First Aid Acronyms – SALTAPS

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When someone becomes injured, they may require assistance immediately. If certain injuries are left untreated, or the injured area is used or overused following injury then this could lead to slower healing, increase in pain or even infection.

A study conducted by the Royal Society of Medicine revealed that almost 50% of sport injury related trips to A&E involve children and adolescents. The most common sports that caused injury are football and rugby. Almost 25% of the injuries were fractured with the highest percentage being fractures to the upper limbs.

There are a number of studies that show that many members of the public do not feel confident in their ability to provide first aid, or would not know what to do in the event of an accident, injury or illness.

At TL Training, we are passionate about providing people with the highest level of first aid training so that they that they are able to confidently step forward and assist a casualty in any way they require. If you are interested in attending one of our first aid courses in Wirral call on 0151 343 0588.

What Is SALTAPS?

This acronym comes from the sporting aspect of first aid and is used to check if a player needs to be rested or removed from the field of play. The sooner an injury is treated, the higher the chance of complete recovery and the faster the rehabilitation.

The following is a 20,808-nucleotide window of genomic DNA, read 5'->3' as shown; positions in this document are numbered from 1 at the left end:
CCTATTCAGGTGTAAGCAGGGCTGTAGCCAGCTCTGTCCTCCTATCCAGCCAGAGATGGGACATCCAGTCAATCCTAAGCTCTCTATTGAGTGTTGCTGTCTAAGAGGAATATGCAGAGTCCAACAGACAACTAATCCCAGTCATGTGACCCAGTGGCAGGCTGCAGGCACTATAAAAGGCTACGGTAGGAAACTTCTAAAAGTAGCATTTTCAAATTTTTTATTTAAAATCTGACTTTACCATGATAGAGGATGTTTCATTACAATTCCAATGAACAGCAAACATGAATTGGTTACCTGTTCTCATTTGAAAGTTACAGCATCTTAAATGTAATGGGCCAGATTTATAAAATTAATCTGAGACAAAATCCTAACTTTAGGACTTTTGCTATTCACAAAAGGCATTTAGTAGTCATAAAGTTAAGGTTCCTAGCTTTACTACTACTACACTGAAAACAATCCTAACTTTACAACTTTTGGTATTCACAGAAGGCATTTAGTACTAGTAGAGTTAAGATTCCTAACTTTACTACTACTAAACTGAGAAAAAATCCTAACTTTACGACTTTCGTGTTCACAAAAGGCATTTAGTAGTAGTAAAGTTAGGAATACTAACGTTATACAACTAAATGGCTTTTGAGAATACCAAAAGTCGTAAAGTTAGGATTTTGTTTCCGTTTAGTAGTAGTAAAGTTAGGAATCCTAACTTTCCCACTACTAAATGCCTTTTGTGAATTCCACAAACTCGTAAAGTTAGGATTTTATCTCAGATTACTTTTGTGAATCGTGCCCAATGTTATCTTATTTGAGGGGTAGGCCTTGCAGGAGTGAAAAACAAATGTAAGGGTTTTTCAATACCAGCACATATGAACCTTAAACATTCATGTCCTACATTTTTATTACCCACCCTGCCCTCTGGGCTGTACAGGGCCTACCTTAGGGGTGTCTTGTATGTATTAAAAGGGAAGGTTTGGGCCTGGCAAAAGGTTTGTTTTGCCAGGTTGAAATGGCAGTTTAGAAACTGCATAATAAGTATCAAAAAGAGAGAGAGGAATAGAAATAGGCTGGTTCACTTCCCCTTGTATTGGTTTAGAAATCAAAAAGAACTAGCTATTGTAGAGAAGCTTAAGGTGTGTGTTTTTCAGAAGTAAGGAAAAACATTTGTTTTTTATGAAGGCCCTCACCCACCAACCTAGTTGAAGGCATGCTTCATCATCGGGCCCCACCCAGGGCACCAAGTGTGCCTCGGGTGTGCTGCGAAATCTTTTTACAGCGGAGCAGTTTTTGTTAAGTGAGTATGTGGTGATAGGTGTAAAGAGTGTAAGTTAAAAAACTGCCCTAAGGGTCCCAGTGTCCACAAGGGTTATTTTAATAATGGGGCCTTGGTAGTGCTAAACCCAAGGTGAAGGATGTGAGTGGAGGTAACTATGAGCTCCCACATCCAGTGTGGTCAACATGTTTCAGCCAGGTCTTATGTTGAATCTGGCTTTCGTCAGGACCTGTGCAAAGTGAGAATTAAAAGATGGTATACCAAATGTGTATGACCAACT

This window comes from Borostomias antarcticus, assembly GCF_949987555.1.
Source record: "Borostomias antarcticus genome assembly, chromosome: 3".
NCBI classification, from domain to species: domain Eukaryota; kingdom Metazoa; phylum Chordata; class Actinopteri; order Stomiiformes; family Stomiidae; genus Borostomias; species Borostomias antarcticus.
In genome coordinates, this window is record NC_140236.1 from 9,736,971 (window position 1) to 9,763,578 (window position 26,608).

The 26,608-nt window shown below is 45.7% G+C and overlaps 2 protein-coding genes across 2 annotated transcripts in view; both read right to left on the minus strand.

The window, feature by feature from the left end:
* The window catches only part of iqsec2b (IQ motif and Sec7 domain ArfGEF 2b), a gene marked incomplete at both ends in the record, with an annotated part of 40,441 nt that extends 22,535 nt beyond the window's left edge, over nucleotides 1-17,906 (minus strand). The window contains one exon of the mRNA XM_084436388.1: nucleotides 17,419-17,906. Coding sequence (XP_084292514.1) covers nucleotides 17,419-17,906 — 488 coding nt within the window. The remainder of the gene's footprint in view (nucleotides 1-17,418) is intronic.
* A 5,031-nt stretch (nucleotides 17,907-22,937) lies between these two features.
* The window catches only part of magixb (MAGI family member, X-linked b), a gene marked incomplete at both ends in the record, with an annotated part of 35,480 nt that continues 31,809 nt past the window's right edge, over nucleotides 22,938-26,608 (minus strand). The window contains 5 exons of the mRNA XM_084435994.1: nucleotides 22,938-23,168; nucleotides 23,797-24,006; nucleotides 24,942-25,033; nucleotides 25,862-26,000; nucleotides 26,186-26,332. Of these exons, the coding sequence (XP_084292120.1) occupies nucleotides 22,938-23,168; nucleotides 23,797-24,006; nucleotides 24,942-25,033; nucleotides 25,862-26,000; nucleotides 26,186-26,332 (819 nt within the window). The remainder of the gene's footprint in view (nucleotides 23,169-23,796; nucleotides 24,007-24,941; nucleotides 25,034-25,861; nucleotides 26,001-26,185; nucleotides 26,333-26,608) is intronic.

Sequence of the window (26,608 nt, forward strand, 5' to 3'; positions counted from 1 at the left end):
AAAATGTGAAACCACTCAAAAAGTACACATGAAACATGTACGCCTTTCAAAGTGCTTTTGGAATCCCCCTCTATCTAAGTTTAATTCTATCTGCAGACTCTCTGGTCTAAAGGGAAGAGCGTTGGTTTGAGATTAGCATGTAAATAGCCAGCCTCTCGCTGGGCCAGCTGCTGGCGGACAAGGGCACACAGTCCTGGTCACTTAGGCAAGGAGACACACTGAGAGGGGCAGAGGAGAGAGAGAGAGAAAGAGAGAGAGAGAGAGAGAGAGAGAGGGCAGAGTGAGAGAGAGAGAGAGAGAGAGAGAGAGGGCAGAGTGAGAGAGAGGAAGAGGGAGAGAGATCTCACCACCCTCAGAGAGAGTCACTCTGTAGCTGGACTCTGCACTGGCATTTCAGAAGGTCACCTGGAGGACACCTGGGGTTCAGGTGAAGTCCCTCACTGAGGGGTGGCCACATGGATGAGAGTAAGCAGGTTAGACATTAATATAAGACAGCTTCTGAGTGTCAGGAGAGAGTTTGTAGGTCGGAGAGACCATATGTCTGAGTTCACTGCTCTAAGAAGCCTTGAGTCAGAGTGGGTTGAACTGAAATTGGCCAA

SEE

See the injury occur and stop the play so you can assess the level of injury.

ASK

Ask the casualty what happened, how they feel, where do they have pain and what is the level of the pain?

LOOK

Look at the appearance of the injury site. Is there any bleeding, discoloration, bruising, swelling, bone or joint deformity or muscle spasm?

TOUCH

If the casualty will allow, touch the injured area. Can you feel any heat? How has the player reacted to the touch?

ACTIVE MOVEMENT

Are they able to move the injured area painlessly through a full range of movement?

PASSIVE MOVEMENT

If their active movement is ok, ask the player to relax their limb. You then need to try and move the limb yourself. Pain or tenderness at this point could suggest there is a ligament or tendon injury. The casualty should now seek medical advice.

STRENGTH

If the casualty has been through each step pain free, use resisted movements to assess loss of function. If the casualty has injured their leg, are they able to stand unassisted? Can they walk?

Get In Touch

Interested in undertaking one of our First Aid Courses in Wirral? Call us today on 0151 343 0588 to learn more. Alternatively, you can email us at sales@tltraining.co.uk and a member of our team will get back to you as soon as possible.

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